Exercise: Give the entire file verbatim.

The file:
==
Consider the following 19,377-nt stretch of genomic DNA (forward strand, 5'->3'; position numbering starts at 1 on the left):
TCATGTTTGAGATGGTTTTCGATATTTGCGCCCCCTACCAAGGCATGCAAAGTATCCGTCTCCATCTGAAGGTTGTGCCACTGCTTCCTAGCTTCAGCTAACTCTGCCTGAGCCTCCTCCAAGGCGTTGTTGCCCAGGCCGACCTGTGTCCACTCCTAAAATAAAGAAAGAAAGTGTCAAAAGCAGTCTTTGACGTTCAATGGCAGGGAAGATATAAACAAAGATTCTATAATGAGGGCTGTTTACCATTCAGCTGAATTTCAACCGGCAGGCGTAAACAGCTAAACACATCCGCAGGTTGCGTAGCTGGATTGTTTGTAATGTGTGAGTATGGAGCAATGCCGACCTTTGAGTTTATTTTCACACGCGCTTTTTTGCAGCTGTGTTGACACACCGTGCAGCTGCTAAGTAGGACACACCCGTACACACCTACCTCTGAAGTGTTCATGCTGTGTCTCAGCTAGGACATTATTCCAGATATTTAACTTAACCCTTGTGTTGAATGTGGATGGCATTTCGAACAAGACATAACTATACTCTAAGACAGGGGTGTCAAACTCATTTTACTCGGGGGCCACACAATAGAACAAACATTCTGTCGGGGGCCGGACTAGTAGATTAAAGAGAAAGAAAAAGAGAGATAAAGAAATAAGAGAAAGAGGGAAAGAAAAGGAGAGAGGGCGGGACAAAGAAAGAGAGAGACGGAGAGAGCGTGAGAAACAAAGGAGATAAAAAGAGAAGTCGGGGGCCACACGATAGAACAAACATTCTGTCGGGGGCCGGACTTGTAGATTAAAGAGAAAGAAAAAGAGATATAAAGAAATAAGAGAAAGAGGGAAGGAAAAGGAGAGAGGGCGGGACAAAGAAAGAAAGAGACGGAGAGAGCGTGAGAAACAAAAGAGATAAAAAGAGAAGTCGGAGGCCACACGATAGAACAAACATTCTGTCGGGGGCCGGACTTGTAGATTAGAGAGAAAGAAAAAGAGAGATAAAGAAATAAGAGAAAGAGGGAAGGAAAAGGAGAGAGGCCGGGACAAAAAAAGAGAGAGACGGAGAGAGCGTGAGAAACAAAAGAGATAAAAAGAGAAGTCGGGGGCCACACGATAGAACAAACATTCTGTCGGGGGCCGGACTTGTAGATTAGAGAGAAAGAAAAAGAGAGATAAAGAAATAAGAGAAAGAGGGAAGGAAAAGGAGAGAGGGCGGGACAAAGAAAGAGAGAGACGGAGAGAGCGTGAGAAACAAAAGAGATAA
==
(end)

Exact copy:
Consider the following 19,377-nt stretch of genomic DNA (forward strand, 5'->3'; position numbering starts at 1 on the left):
TCATGTTTGAGATGGTTTTCGATATTTGCGCCCCCTACCAAGGCATGCAAAGTATCCGTCTCCATCTGAAGGTTGTGCCACTGCTTCCTAGCTTCAGCTAACTCTGCCTGAGCCTCCTCCAAGGCGTTGTTGCCCAGGCCGACCTGTGTCCACTCCTAAAATAAAGAAAGAAAGTGTCAAAAGCAGTCTTTGACGTTCAATGGCAGGGAAGATATAAACAAAGATTCTATAATGAGGGCTGTTTACCATTCAGCTGAATTTCAACCGGCAGGCGTAAACAGCTAAACACATCCGCAGGTTGCGTAGCTGGATTGTTTGTAATGTGTGAGTATGGAGCAATGCCGACCTTTGAGTTTATTTTCACACGCGCTTTTTTGCAGCTGTGTTGACACACCGTGCAGCTGCTAAGTAGGACACACCCGTACACACCTACCTCTGAAGTGTTCATGCTGTGTCTCAGCTAGGACATTATTCCAGATATTTAACTTAACCCTTGTGTTGAATGTGGATGGCATTTCGAACAAGACATAACTATACTCTAAGACAGGGGTGTCAAACTCATTTTACTCGGGGGCCACACAATAGAACAAACATTCTGTCGGGGGCCGGACTAGTAGATTAAAGAGAAAGAAAAAGAGAGATAAAGAAATAAGAGAAAGAGGGAAAGAAAAGGAGAGAGGGCGGGACAAAGAAAGAGAGAGACGGAGAGAGCGTGAGAAACAAAGGAGATAAAAAGAGAAGTCGGGGGCCACACGATAGAACAAACATTCTGTCGGGGGCCGGACTTGTAGATTAAAGAGAAAGAAAAAGAGATATAAAGAAATAAGAGAAAGAGGGAAGGAAAAGGAGAGAGGGCGGGACAAAGAAAGAAAGAGACGGAGAGAGCGTGAGAAACAAAAGAGATAAAAAGAGAAGTCGGAGGCCACACGATAGAACAAACATTCTGTCGGGGGCCGGACTTGTAGATTAGAGAGAAAGAAAAAGAGAGATAAAGAAATAAGAGAAAGAGGGAAGGAAAAGGAGAGAGGCCGGGACAAAAAAAGAGAGAGACGGAGAGAGCGTGAGAAACAAAAGAGATAAAAAGAGAAGTCGGGGGCCACACGATAGAACAAACATTCTGTCGGGGGCCGGACTTGTAGATTAGAGAGAAAGAAAAAGAGAGATAAAGAAATAAGAGAAAGAGGGAAGGAAAAGGAGAGAGGGCGGGACAAAGAAAGAGAGAGACGGAGAGAGCGTGAGAAACAAAAGAGATAA